During the rule of the righteous caliphs, and more specifically during the rule of ‘Umar al-Faruq it is related that Anas returned from Tustar and approached ‘Umar who asked him, “What did the six groups from [the tribe of] Bakr ibn Wa’il who made themselves apostates from Islam and joined the polytheists do?” He responded, “O Commander of the Faithful, a group of people apostated themselves from Islam, joined the polytheists, and were killed in battle.” ‘Umar said, “Verily we are unto God, and to Him we are returning.” Anas asked, “And was their fate other than to be killed?” ‘Umar replied, “Yes, I would have offered them Islam, and if they refused I would have put them in prison.”9 He did not think it was necessary to have them executed even though they were apostates and fought against the Muslims.
These occurrences, which were during the age of legislation, caused Muslim jurists to understand the issue of “executing apostates” as not being linked with freedom of belief, freedom of thought, or persecution. The source texts that strictly called for the imposition of such a punishment did not refer to leaving Islam as much as they referred to coming out against Islam. It is this coming out against Islam which is considered a crime against the public order of the state, just as it is a coming out against the rulings of the religion that have been embraced by the community. In this case apostasy is tantamount to high treason, which is forbidden by all legal systems, constitutions, and laws.
Sheikh Shaltut, the Sheikh of the al-Azhar Mosque previously (may God have mercy on him) held the opinion that the execution of apostates was not a corporal punishment (hadd) saying, “The perspective from which this issue is looked at may change if it is considered that many scholars hold that corporal punishments cannot be affirmed by a hadith narrated by one person, that disbelief (kufr) alone does not make the shedding of one’s blood permissible, rather it is fighting against the Muslims, attacking them, and attempting to separate them from their religion, and the apparent meaning of the Qur’an in many verses rejects compulsion in religion.”10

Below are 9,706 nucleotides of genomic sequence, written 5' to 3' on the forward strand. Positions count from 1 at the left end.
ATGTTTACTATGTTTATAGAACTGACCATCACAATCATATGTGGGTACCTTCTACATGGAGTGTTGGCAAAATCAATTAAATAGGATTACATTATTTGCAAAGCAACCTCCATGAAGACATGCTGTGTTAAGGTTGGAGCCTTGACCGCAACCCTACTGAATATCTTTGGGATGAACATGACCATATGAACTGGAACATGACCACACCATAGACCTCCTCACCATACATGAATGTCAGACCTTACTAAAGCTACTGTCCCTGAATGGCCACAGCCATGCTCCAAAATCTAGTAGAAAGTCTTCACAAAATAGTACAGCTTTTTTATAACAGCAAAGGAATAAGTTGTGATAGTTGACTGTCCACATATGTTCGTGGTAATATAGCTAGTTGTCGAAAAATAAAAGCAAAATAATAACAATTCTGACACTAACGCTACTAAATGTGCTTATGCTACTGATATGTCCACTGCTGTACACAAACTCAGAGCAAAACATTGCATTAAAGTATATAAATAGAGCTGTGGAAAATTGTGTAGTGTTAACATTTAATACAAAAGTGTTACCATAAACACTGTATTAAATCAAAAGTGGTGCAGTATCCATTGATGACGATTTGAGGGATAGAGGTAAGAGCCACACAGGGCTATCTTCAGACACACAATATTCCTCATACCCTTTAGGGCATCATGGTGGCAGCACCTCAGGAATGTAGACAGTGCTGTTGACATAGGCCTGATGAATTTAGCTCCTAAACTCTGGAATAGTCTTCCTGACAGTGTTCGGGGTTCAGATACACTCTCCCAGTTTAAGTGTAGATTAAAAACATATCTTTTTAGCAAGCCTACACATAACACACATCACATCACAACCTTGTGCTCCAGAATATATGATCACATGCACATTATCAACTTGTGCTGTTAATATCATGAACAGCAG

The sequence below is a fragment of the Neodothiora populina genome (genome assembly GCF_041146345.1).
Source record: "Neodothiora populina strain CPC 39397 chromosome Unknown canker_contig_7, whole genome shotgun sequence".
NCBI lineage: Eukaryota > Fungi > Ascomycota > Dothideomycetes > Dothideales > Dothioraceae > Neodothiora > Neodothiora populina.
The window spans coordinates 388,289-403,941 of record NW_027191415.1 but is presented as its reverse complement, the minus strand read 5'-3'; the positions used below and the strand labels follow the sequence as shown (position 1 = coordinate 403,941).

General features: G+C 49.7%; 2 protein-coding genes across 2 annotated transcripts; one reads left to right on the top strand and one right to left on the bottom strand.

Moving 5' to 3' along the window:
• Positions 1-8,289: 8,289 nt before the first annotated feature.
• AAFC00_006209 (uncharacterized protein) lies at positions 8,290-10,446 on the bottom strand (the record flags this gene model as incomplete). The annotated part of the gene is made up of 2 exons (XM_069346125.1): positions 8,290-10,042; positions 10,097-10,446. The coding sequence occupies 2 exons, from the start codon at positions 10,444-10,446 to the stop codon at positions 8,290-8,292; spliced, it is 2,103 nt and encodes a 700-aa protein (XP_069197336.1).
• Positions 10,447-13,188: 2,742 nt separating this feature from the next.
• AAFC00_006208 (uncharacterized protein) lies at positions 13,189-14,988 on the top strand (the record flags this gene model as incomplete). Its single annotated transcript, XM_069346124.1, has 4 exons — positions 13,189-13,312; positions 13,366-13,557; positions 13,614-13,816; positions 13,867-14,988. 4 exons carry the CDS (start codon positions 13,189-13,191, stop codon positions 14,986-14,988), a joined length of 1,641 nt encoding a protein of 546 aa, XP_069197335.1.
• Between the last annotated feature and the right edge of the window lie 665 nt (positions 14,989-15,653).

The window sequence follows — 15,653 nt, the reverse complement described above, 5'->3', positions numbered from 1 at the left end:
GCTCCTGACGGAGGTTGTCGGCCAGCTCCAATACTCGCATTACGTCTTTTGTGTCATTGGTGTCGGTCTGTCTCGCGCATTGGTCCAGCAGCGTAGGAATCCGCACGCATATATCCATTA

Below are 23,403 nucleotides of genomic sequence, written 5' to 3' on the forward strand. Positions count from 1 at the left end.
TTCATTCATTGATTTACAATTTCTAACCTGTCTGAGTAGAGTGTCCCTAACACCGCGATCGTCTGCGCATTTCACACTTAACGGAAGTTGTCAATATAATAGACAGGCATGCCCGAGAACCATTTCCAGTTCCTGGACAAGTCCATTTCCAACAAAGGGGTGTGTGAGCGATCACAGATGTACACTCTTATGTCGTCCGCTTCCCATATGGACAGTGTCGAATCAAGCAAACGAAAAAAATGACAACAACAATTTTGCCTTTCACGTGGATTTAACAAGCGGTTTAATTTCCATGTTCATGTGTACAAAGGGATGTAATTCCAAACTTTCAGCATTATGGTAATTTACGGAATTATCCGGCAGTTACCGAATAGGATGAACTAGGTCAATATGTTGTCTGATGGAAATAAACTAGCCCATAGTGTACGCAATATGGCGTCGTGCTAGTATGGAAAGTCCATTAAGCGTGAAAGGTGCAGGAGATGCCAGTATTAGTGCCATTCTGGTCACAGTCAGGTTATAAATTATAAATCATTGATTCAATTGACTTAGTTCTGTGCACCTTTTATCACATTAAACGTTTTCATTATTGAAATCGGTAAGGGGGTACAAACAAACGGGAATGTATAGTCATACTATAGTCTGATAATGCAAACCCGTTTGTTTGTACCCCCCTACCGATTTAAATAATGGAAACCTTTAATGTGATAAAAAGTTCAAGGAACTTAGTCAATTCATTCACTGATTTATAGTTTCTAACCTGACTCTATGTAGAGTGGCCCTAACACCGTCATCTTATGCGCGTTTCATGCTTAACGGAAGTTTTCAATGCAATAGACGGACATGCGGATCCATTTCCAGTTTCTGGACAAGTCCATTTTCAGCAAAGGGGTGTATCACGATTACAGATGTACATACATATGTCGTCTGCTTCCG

The execution of apostates was not just for apostasy, but for something in addition to it that divides the Muslim community by using apostasy to cause Muslims to leave their religion; this is waging war on religions as God Most High has said, And a party of the People of the Scripture say: Believe in that which hath been revealed at the opening of the day, and disbelieve at the end thereof, in order that they may return [3:72]. This is also supported by what Ibn Taymiyah mentioned, “The Prophet accepted the repentance of some apostates and ordered the execution of others who had added to their apostasy other matters that included doing ill and causing harm to Islam and Muslims. For example he ordered the execution of Maqis ibn Hubabah the day Mecca was conquered because in addition to his apostasy he had killed Muslims and taken property and had not repented before his capture; he ordered the execution of al-Quraniyun when they compounded their apostasy with similar matters as well; he ordered the execution of Ibn Khatal when he compounded his apostasy with curses and the killing of Muslims; and he ordered the execution of Ibn Abu Al-Sarh when he compounded his apostasy with accusations and slander.”11
From what has preceded it is clear that the issue of executing apostates is not actually applied in the reality of everyday life. It is present in the sources of legislation not as a punishment preventing freedom of thought and belief, but rather as being subject to administrative law. And God is Most High and Knows Best.